A native of France, Pfleger joined Škoda from Alstom where he worked for more than a decade, serving as a member of the manufacturer’s executive board, as the president of the Middle East, Africa and Central Asia region, and as the head of its electric bus unit, Aptis.
His appointment is reflective of growing internationalism within Škoda as PPF encourages expansion beyond its traditional marketplace. English is now the preferred language for internal communication while Pfleger’s senior management team increasingly has an international flavour; head of production, Mr Radoslaw Banach, worked at Alstom’s Polish unit, while two recent recruits, Mr Jan Christoph Harder, the new president of Škoda’s region west, and Mr Laurent Fromont, senior vice-president of rolling stock engineering, are well known in the global rail industry - Harder has more than 25 years of rail industry experience, including stints at Alstom, Siemens and Molinari Rail, while Fromont worked for Alstom for nearly 31 years.
Pfleger says he is focusing on improving internal efficiency throughout the company. Key to this initiative is a corporate transformation programme, which includes the Škoda Transformation and Efficiency (Step) strategy. Pfleger says this will be implemented for two to three years and consists of three main pillars: portfolio expansion, including into new international markets; product innovation and product development; and efficiency or reset, which focuses on introducing and improving lean management principles, implementing Environmental, Social and Governance (ESG) principles, digitalisation, and production efficiency.
Škoda worked closely with management consultants to develop Step and several KPIs are measuring progress. Changes include the introduction of new management practices, from the shopfloor right up to CEO level. Lean management is very much in evidence at Pilsen. All teams have a start of shift meeting at a fixed central location where specific messages are posted on a board and where line managers present and discuss daily objectives with the team. Even items such as tool stores are now carefully labelled, bearing the outline of each tool to speed up correct replacement and collection by the next worker.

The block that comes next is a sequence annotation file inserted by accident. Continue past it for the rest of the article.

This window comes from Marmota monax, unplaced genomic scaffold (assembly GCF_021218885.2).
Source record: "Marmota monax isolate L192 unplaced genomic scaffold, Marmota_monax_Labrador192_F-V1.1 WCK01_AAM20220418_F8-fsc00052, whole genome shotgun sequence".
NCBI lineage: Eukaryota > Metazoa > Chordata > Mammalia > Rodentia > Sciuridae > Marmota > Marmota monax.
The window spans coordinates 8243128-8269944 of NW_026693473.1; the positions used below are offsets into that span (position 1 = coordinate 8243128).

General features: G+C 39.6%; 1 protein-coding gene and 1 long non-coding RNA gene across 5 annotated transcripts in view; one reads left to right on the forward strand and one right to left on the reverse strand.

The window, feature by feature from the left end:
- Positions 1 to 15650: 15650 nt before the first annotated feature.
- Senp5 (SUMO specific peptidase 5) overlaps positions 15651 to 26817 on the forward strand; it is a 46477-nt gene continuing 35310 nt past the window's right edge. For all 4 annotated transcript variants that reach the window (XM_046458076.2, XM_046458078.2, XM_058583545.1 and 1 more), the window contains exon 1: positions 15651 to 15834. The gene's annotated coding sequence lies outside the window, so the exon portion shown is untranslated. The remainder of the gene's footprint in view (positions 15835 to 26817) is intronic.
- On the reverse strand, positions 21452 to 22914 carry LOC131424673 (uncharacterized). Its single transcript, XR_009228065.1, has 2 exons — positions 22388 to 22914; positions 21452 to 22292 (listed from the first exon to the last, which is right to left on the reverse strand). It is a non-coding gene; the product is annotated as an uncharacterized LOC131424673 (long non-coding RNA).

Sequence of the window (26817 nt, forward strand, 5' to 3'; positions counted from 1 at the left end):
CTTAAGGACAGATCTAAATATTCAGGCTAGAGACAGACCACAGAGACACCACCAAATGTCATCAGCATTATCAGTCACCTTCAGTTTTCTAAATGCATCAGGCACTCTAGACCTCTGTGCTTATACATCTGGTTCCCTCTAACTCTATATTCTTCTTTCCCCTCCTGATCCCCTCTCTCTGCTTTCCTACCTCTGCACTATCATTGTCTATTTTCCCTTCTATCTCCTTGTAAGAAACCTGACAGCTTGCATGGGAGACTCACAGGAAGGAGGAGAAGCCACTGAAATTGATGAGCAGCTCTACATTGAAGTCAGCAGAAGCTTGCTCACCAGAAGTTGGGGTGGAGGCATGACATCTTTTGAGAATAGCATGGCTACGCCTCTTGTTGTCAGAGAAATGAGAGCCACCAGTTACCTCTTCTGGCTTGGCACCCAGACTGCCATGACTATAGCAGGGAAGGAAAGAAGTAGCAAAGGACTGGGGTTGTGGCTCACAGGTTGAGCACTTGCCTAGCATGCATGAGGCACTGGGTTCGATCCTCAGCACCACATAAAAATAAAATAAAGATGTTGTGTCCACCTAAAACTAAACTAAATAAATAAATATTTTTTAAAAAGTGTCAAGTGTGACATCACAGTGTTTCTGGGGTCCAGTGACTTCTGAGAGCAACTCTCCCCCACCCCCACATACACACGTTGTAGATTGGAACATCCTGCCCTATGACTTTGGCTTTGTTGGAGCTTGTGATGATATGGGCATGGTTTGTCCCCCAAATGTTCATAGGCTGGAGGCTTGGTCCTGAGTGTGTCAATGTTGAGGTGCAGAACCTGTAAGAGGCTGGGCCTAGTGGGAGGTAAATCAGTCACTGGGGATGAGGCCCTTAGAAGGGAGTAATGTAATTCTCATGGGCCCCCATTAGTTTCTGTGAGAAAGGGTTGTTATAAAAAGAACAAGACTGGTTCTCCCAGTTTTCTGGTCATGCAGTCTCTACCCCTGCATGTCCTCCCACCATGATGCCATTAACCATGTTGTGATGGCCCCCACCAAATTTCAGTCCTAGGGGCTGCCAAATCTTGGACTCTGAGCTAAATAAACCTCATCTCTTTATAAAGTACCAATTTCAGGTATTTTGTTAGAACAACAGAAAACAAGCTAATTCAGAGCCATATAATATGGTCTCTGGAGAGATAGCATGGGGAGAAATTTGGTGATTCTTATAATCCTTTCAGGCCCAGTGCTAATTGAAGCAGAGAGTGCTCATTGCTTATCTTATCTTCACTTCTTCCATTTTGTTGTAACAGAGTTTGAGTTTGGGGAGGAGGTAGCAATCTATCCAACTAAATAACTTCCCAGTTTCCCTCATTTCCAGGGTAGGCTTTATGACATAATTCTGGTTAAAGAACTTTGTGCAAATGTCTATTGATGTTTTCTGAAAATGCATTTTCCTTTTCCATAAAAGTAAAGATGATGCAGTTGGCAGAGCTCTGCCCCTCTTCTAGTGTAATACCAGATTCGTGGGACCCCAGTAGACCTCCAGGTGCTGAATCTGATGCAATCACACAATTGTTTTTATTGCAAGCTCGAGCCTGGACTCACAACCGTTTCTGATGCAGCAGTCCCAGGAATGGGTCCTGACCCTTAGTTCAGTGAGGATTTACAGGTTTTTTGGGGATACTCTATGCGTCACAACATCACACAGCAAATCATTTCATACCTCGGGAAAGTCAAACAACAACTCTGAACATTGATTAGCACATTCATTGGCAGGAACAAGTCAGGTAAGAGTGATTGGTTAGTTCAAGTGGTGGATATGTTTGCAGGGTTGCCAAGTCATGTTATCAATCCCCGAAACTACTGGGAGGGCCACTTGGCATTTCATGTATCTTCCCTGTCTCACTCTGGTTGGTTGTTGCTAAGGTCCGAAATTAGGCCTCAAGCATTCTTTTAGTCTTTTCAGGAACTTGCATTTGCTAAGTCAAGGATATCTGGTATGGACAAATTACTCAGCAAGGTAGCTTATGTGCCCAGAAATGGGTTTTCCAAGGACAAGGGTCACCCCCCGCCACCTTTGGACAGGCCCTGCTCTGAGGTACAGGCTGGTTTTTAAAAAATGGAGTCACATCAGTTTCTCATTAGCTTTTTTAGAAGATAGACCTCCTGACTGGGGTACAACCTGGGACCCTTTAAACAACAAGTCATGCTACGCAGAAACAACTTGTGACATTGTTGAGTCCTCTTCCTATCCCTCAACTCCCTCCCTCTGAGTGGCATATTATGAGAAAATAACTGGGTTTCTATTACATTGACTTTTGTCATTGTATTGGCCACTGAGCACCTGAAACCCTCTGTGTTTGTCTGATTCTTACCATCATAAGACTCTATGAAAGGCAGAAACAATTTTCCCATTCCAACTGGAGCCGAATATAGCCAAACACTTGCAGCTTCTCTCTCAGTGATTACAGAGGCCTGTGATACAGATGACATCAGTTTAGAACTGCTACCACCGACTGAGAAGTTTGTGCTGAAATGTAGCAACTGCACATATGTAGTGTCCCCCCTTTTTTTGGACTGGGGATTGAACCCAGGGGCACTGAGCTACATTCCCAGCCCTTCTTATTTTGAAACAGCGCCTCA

“We hope this will stabilise the performance of the organisation and help us to grow even further,” Pfleger says. “We believe that with the current set-up of production capacity and efficiency, we can improve capacity by a further 25% by making those facilities more efficient.”
Škoda is also focusing heavily on digitalisation. New SAP and other asset management tools are helping to improve efficiency. In addition, research and development activities are playing a prominent role in boosting the company’s know-how. For example, Škoda’s Digital Technology Centre has supported the development of collision avoidance technology for LRVs, trials with which are underway in Tampere, Finland. The company also commenced work to develop a new generation of EMUs and LRVs at the end of 2022, with an emphasis on reducing costs to become more competitive. “Our competitors are not waiting for us,” Pfleger says. “They are investing a lot more than we are on this, so we need to catch up.”
In addition, he says there is a significant focus on enhancing engineering skills within the group. “Electronic, digital and software competencies will be key for the future,” Pfleger continues. “That is why one of our core targets is to double the number of engineers and our expertise in these areas, in the Czech Republic but also outside. We are planning to add more than 70 engineers in Finland.”
While much of the focus is on internal improvements, Škoda is seeking inorganic growth to expand its skills base and product offers, making some eye-catching moves in the early months of 2023.
The acquisition of a 93.9% stake in The Signalling Company was confirmed in February. The Signalling Company was formed as a joint venture of Belgian firms ERTMS Solutions and private freight operator Lineas and designs software up to SIL-4, which is fully compatible with the current ETCS standard and applicable to autonomous operation. The company’s current contracts include the installation of ETCS equipment on 110 locomotives operated by Lineas.
Škoda has taken on The Signalling Company’s 38 employees and has established a signalling division under the leadership of Mr Stanislas Pinte, Škoda’s new vice-president of signalling and one of two The Signalling Company executives to join Škoda following the acquisition.
“For The Signalling Company we had to act quite quickly because we were not the only ones interested.”Didier Pfleger
Pfleger explains that the acquisition secures the future of Škoda’s own ERTMS solution, meaning it is no longer reliant on its competitors to equip its vehicles, an increasingly common situation and potentially a hindrance to Škoda’s competitiveness in bidding for new orders. Pfleger says The Signalling Company will remain a company in its own right and will continue to sell its onboard solutions to other suppliers which do not possess this level of technology. In addition, possession of a SIL-4 solution will also support Škoda’s growing efforts in automatic train operation (ATO) and automatic train control (ATC), as well as development of its collision avoidance system for LRVs, and smart depots.
“We think The Signalling Company’s solution is more efficient, cheaper, and more adaptable to specific cases,” Pfleger says.
The other major acquisition is Molinari Rail Austria, which was also confirmed in February. The Austrian division of the Swiss engineering consultancy went into administration in November 2022 and Pfleger says the 40 people who have joined Škoda offer high levels of competence in certification, a key element of ERTMS, but also for rolling stock. Expertise in hydrogen and hybrid trains are also interesting additions, while Molinari’s presence in Austria also potentially opens the door to a new market, as well as improving prospects in neighbouring Switzerland and Germany.